Panda Pride

Remembering Our First Safe Queer Experience

Photography: Lauren Gesswein
Interviews: Justin Moran  

As we round out this year’s bittersweet Pride, the concept of a safe queer space has garnered newfound importance. For the LGBTQ community, this is the first location where self-discovery comfortably begins—where we expose ourselves to like-minded people and can fully shut out the world for a few hours of celebratory, inclusive fun. To commemorate the tragedy at Pulse—an event that reminded us to hold safe environments closer—we asked five New Yorkers to remember their first experience in a LGBTQ club. Read their stories, below:



"My first queer club experience was in Miami at this little bar called SugarAzucar in Spanish. I was 18 years old and remember for the first time being like, 'Oh shit, people can be themselves here.' But in Miami, gay culture is so outdated—the whole scene has so many heteronormative issues. When I was young, I never wore makeup—I even told myself I would never date someone who wore makeup. But I’ve changed so much since moving to New York. The city has made me accept my queerness a lot more. The first time I really felt safe being myself was in New York at TnT, Macri Park or La Casa Diva, which is a curated space inside a home where I always feel comfortable. It’s like family and the people I trust."


"Soft Leather in Chicago was my first—this dark, grimy warehouse gig on the West Side. The first time I went was around the same time I started transitioning with my friend Chloe Orlando, who I stayed connected with after we met at the clinic. It was great being surrounded by a lot of trans femininity, which, in Chicago, is so hard to find because Belmont and Halsted are both very white and cis-gay. It was cool to be surrounded by all these people who you’d never meet during the day. Safe spaces are important because nowadays when we’re reaching the cultural apex of what it means to be different, it’s hard to find environments that are inclusive and different, but also make you feel sort of the same. They help you focus more on your identity and the identity of others—make you conscious of the people you’re around. It’s great to be in the dark, but in the light at the same time."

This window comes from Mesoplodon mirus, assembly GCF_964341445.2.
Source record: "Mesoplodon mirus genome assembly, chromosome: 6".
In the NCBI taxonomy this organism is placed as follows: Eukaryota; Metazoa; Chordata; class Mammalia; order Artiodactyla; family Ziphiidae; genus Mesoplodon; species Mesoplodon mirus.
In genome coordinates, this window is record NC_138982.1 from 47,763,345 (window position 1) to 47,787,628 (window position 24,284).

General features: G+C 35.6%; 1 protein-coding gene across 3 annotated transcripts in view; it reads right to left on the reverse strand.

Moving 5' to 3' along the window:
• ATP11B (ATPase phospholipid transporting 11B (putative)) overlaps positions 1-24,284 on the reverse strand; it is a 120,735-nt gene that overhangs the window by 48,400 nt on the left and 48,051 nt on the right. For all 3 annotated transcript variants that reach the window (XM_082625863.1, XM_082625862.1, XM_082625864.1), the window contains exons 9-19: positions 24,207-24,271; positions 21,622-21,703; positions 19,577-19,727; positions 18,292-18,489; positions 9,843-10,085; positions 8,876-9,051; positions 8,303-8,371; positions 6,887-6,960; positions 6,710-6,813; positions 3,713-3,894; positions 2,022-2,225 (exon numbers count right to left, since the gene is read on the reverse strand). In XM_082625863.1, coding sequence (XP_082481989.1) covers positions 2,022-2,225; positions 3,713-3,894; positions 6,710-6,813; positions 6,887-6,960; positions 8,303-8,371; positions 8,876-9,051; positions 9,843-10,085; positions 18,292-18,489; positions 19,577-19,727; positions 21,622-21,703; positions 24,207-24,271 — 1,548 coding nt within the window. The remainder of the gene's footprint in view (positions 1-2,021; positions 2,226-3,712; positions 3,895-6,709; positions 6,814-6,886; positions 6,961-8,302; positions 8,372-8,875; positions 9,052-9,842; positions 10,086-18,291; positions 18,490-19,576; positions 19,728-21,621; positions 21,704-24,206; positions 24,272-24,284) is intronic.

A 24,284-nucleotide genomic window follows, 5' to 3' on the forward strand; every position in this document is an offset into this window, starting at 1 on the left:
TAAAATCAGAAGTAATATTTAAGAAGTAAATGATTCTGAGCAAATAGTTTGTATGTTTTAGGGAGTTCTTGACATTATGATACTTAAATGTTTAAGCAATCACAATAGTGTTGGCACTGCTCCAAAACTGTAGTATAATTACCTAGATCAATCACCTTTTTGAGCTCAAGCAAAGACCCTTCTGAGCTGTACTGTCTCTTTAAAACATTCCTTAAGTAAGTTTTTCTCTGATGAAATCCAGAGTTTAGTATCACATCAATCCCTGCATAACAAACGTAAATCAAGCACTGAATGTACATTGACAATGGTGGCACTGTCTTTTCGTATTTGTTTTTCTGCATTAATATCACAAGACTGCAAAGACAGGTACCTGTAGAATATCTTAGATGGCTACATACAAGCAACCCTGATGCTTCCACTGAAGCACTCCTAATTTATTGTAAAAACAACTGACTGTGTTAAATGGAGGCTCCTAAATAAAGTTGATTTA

"I've been to a lot of queer parties, but one of the first I really remember feeling safe in was at Le Bain. It was Melissa Burns’ party, Club Yes, probably two years ago. I was going to more underground basement spaces at the time, and at raves, there’s always a lot of different people, but not all of them are used to seeing weirdos or freaks. At Le Bain, there were so many freaky people in one setting—girls twerking, giant headdresses and plenty of straight people who felt comfortable. Now that I’m older, I don’t tone down my look for people—I do whatever, I really don’t care. That's why queer parties are so important for me."


"The first gay bar I went to was actually with my mother, who's always been amazing. We went to Splash Bar—rest in peace. I never really had a traumatic upbringing. I had gay friends, so I wasn’t really bullied. I've never felt that ex-communicated or afraid growing up, which is sometimes a good thing and a bad thing. I don’t feel vulnerable a lot, which can be dangerous. But at Splash, my mom was giving me dollar bills for the dancers, who’re actually all straight, so they were trying to hook up with her, not me. Around that time, 'Bad Romance' had just come out and I remember when it came on, I looked in my mom's eyes and she knew. We immediately ran to the dance floor and worked it out. That experience set the tone for me." 


"When I first visited New York, I was maybe 18 years old and went out in Chelsea. My background is Mexican, so I remember seeing all these gay people holding hands together without being afraid. For some reason, it immediately felt like home to me. I actually met my husband in the first day I was here at Barracuda and since then, we’ve been together for 8 years. I’m originally from a very small town, which was completely different than here, where you can do whatever you want. Moving to New York was the first time I really felt safe."